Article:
Assistant Professor, Neurology and Neuroscience
Weill Cornell Medical College
My laboratory focuses on spinal cord injury (SCI) repair and the development of therapeutic interventions to promote recovery of function. Studies range from examining the basic biology of axonal regeneration to testing small molecules and cellular transplants for their ability to promote axonal regeneration and functional recovery in rodent models of spinal cord injury.
Caitlin Hill received her B.Sc.H. in biology from Queen’s University in Kingston Ontario Canada in 1994 and her M.Sc. in zoology and neuroscience from the University of Toronto in 1996. She then began to focus her research on axon regeneration and spinal cord injury repair. She trained in the laboratories of several prominent spinal cord injury researchers including the laboratories of: Dr. Geoffrey Raisman at the National Institute for Medical Research in Mill Hill, London; Drs. Michael Beattie and Jacqueline Bresnahan at The Ohio State University, where she completed her Ph.D. in Neuroscience in 2002; and Drs. Patrick Wood and Mary Bartlett Bunge at the Miami Project to Cure Paralysis. During her time at the University of Miami she was also an Associate for the Christopher and Dana Reeve Foundation and a visiting scientist in Dr. Pate Skene’s laboratory at Duke University. In 2010 she moved to Burke to continue her research on spinal cord injury repair.
Hill CE, *Harrison BJ, Rau KK, Hougland MT, Bunge MB, Mendell LM, Petruska JC. (2010) Skin incision induces expression of axonal regeneration-related genes in spinal sensory neurons. J. Pain. 11 (11) 1066-73
Hill CE, Gulle, Y, Raffa S J, Hurtado A, Bunge MB. (2010) A calpain inhibitor enhances the survival of Schwann cells in vitro and after transplantation into the injured spinal cord. J Neurotrauma. 27: 1685-95
Hill CE, A. Hurtado, B. Blits, BA Bahr, P.M Wood, Bunge MB, Oudega M. (2007) Early necrosis and apoptosis of Schwann cells transplanted into the injured rat spinal cord. Eur. J Neurosci. 26:1433-45
Hill CE, Moon LDF, Wood PM, Bunge MB. (2006) Labeled Schwann cell transplantation: cell loss, host Schwann cell replacement and strategies to enhance survival. Glia 53:338-343
Hill CE, Proschel C, Noble M, Mayer-Proschel M, Gensel JC, Beattie MS, Bresnahan JC. (2004) Acute transplantation of glial restricted precursor cells into spinal cord contusion injuries: Survival, differentiation and effects on lesion environment and axonal regeneration. Exp. Neurol. 190: 289-310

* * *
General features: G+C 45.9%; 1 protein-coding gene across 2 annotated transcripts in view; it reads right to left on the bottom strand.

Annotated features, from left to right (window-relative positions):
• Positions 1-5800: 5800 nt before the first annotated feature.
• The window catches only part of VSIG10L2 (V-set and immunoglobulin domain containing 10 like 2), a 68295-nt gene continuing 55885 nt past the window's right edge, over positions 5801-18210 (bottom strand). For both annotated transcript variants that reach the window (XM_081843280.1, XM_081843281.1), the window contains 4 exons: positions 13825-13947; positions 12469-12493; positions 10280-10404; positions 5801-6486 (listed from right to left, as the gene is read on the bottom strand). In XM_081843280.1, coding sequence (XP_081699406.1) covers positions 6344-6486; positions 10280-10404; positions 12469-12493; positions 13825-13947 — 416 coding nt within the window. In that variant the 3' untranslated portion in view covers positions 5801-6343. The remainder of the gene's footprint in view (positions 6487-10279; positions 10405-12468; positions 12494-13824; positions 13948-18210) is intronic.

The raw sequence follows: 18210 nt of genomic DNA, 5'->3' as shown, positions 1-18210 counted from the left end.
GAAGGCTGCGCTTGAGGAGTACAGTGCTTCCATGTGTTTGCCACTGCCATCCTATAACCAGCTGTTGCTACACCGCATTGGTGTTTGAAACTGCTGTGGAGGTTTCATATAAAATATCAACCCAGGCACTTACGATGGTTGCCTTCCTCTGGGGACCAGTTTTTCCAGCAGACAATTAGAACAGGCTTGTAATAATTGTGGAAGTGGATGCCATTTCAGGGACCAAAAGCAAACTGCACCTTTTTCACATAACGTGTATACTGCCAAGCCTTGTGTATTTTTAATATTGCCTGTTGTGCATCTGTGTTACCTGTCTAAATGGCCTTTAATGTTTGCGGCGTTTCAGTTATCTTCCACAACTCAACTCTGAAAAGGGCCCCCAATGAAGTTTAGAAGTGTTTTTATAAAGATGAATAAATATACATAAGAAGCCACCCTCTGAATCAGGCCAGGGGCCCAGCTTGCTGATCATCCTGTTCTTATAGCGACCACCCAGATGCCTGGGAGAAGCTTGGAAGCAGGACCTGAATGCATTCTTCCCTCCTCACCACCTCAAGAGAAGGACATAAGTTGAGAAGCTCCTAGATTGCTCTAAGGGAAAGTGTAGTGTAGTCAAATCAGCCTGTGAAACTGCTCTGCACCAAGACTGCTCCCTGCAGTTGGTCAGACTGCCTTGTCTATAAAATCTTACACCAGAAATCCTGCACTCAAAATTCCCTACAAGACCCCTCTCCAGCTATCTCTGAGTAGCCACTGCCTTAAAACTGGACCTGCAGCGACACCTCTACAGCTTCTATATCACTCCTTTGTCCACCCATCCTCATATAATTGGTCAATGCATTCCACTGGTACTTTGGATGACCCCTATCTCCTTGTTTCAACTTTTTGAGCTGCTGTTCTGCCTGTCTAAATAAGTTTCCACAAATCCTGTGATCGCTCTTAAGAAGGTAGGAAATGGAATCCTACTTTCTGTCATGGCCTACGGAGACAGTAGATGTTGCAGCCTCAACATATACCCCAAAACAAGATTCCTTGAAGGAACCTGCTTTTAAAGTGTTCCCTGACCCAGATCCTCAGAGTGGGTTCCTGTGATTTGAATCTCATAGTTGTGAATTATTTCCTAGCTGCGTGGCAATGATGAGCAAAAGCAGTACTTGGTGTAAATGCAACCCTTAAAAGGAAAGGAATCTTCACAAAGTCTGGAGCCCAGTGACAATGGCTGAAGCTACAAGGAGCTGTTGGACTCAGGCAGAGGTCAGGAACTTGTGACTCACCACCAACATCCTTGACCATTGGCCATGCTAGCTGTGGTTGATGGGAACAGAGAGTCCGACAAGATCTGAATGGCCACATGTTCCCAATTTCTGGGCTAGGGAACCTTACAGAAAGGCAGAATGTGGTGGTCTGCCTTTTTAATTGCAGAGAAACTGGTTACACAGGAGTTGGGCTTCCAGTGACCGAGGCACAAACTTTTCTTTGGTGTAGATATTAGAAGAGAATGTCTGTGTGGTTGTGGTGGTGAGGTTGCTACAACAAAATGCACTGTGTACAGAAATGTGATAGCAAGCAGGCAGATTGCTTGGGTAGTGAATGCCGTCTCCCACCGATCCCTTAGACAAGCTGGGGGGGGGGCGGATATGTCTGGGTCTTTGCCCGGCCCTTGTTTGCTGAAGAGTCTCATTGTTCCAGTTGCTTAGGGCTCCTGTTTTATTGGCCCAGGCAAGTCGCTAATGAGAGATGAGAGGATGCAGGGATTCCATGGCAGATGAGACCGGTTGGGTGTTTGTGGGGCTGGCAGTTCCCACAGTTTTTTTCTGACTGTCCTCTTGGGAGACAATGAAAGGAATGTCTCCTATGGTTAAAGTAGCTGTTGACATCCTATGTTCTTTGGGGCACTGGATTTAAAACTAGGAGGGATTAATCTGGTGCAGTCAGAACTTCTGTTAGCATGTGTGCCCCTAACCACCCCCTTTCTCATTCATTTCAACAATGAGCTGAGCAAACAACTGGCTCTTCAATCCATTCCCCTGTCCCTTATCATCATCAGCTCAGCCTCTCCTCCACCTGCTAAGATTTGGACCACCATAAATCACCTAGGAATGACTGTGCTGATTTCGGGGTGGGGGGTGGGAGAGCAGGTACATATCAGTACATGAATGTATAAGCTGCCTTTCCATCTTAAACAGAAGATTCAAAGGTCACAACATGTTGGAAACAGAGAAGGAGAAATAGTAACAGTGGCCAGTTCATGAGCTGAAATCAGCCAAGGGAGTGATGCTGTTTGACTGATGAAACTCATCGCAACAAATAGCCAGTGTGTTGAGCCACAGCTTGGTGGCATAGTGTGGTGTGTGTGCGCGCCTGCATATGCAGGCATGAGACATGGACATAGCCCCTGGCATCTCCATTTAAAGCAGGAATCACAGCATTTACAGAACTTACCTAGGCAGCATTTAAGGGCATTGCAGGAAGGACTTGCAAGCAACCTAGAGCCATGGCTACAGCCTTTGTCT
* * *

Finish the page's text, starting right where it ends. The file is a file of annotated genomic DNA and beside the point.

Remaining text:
Hill CE, Beattie MS, Bresnahan JC. (2003) The interplay of secondary degeneration and self-repair after spinal cord injury. Top. Spinal Cord InJ Rehabil. 8 (4): 1-13
Hill CE, Beattie MS, Bresnahan JC. (2001) Degeneration and sprouting of identified descending supraspinal axons after contusive spinal cord injury in the rat. Exp. Neurol. 171 (1): 153-169
Lindsey AE, LoVerso RL, Tovar CA, Hill CE, Beattie MS, Bresnahan JC. (2000) An analysis of changes in sensory threshold to mild tactile and cold stimulation after experimental spinal cord injury in the rat. Neurorehab. Neural Repair. 14 (4): 289-302
Tetzlaff W, Okon E, Karimi-Abdolrezaee S, Hill CE, Sparling J, Plemel J, Plunet, W, Tsai E, Baptiste D, Kawaja M, Fehling MG, Kwon BK. (2010) A systematic review of cellular transplantation therapies for spinal cord injury. J Neurotrauma 28(8): 1611-82
Fortun J*, Hill CE *, Bunge MB. (2009) Combinatorial strategies with Schwann cell transplantation to improve repair of the injured spinal cord. Neurosci. Lett., 456(3):124-132
Hill CE, Beattie MS, Bresnahan JC (2003) The interplay of secondary degeneration and self-repair after spinal cord injury. Top. Spinal Cord InJ Rehabil. 8 (4): 1-13
1. Testing therapeutic interventions in rodent models of SCI for their ability to enhance axonal regeneration and behavioral recovery. This research emphasizes the testing of small molecules with known cellular functions and the use of cellular transplantation with an focus on strategies that can be translated to the clinic.
2. Understanding the basic biology behind dystrophic axonal endings (retraction bulbs) that form when injured axons encounter the chronic lesion margin. These studies examine the influence of protein and mRNA synthesis, transport and degradation in the formation of dystrophic axonal endings. By understanding the basic biology of dystrophic endings we aim to develop strategies to enhance the regrowth of chronically injured axons.
3. Development of strategies to enhance the survival of transplanted cells, with a particular focus on Schwann cells (SCs) because of their potential for autologous use. These studies aim to address the extent to which activation of adaptive homeostatic pathways in SCs prior to transplantation enhances transplant survival, and whether improving survival results in functional improvements.